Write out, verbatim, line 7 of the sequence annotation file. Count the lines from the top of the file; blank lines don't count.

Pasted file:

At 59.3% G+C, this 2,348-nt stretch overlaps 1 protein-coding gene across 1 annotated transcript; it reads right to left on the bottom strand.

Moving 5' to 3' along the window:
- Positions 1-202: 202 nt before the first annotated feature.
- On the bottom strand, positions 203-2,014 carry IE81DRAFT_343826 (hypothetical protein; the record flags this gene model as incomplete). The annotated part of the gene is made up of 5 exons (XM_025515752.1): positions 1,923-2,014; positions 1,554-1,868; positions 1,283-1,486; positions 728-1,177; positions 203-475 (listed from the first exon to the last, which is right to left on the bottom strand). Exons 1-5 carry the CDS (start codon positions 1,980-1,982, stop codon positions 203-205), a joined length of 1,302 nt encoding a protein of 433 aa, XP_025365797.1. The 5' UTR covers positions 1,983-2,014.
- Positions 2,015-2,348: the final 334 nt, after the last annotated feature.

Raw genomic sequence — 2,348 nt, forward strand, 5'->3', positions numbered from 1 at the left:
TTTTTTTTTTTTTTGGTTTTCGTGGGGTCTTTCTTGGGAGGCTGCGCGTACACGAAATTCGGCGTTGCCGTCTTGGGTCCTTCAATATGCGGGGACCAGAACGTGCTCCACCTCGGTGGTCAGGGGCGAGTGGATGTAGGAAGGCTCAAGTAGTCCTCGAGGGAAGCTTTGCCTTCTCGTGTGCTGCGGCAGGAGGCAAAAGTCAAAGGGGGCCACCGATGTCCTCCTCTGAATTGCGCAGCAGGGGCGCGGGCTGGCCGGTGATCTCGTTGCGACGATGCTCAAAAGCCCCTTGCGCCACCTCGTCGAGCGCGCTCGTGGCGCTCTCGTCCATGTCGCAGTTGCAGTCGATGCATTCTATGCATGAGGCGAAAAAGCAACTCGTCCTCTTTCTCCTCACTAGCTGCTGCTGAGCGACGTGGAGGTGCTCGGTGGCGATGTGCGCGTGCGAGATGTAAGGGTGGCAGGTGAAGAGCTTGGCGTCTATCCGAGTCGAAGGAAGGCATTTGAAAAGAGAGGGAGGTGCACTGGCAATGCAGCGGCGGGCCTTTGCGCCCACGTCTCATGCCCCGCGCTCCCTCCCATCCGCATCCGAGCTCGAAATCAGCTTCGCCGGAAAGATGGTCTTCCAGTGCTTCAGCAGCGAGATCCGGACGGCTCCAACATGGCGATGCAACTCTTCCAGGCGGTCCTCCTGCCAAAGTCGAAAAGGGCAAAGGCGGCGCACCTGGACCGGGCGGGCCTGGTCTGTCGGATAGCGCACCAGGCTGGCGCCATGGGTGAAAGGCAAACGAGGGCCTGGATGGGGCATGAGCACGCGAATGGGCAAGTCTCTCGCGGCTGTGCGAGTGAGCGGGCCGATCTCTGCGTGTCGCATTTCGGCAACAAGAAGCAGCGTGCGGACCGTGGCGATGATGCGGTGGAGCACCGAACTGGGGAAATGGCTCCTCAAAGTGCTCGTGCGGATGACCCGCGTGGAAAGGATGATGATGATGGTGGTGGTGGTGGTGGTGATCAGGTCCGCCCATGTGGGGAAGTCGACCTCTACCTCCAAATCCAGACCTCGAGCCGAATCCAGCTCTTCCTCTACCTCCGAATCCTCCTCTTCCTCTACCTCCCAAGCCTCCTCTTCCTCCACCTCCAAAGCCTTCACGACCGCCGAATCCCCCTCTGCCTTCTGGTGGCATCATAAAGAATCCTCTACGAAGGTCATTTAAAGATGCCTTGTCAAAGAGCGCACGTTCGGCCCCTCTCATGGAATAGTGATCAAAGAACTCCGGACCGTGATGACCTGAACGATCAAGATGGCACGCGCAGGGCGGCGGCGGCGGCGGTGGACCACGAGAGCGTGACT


TTTTTTTTTTTTTTGGTTTTCGTGGGGTCTTTCTTGGGAGGCTGCGCGTACACGAAATTCGGCGTTGCCGTCTTGGGTCCTTCAATATGCGGGGACCAGAACGTGCTCCACCTCGGTGGTCAGGGGCGAGTGGATGTAGGAAGGCTCAAGTAGTCCTCGAGGGAAGCTTTGCCTTCTCGTGTGCTGCGGCAGGAGGCAAAAGTCAAAGGGGGCCACCGATGTCCTCCTCTGAATTGCGCAGCAGGGGCGCGGGCTGGCCGGTGATCTCGTTGCGACGATGCTCAAAAGCCCCTTGCGCCACCTCGTCGAGCGCGCTCGTGGCGCTCTCGTCCATGTCGCAGTTGCAGTCGATGCATTCTATGCATGAGGCGAAAAAGCAACTCGTCCTCTTTCTCCTCACTAGCTGCTGCTGAGCGACGTGGAGGTGCTCGGTGGCGATGTGCGCGTGCGAGATGTAAGGGTGGCAGGTGAAGAGCTTGGCGTCTATCCGAGTCGAAGGAAGGCATTTGAAAAGAGAGGGAGGTGCACTGGCAATGCAGCGGCGGGCCTTTGCGCCCACGTCTCATGCCCCGCGCTCCCTCCCATCCGCATCCGAGCTCGAAATCAGCTTCGCCGGAAAGATGGTCTTCCAGTGCTTCAGCAGCGAGATCCGGACGGCTCCAACATGGCGATGCAACTCTTCCAGGCGGTCCTCCTGCCAAAGTCGAAAAGGGCAAAGGCGGCGCACCTGGACCGGGCGGGCCTGGTCTGTCGGATAGCGCACCAGGCTGGCGCCATGGGTGAAAGGCAAACGAGGGCCTGGATGGGGCATGAGCACGCGAATGGGCAAGTCTCTCGCGGCTGTGCGAGTGAGCGGGCCGATCTCTGCGTGTCGCATTTCGGCAACAAGAAGCAGCGTGCGGACCGTGGCGATGATGCGGTGGAGCACCGAACTGGGGAAATGGCTCCTCAAAGTGCTCGTGCGGATGACCCGCGTGGAAAGGATGATGATGATGGTGGTGGTGGTGGTGGTGATCAGGTCCGCCCATGTGGGGAAGTCGACCTCTACCTCCAAATCCAGACCTCGAGCCGAATCCAGCTCTTCCTCTACCTCCGAATCCTCCTCTTCCTCTACCTCCCAAGCCTCCTCTTCCTCCACCTCCAAAGCCTTCACGACCGCCGAATCCCCCTCTGCCTTCTGGTGGCATCATAAAGAATCCTCTACGAAGGTCATTTAAAGATGCCTTGTCAAAGAGCGCACGTTCGGCCCCTCTCATGGAATAGTGATCAAAGAACTCCGGACCGTGATGACCTGAACGATCAAGATGGCACGCGCAGGGCGGCGGCGGCGGCGGTGGACCACGAGAGCGTGACT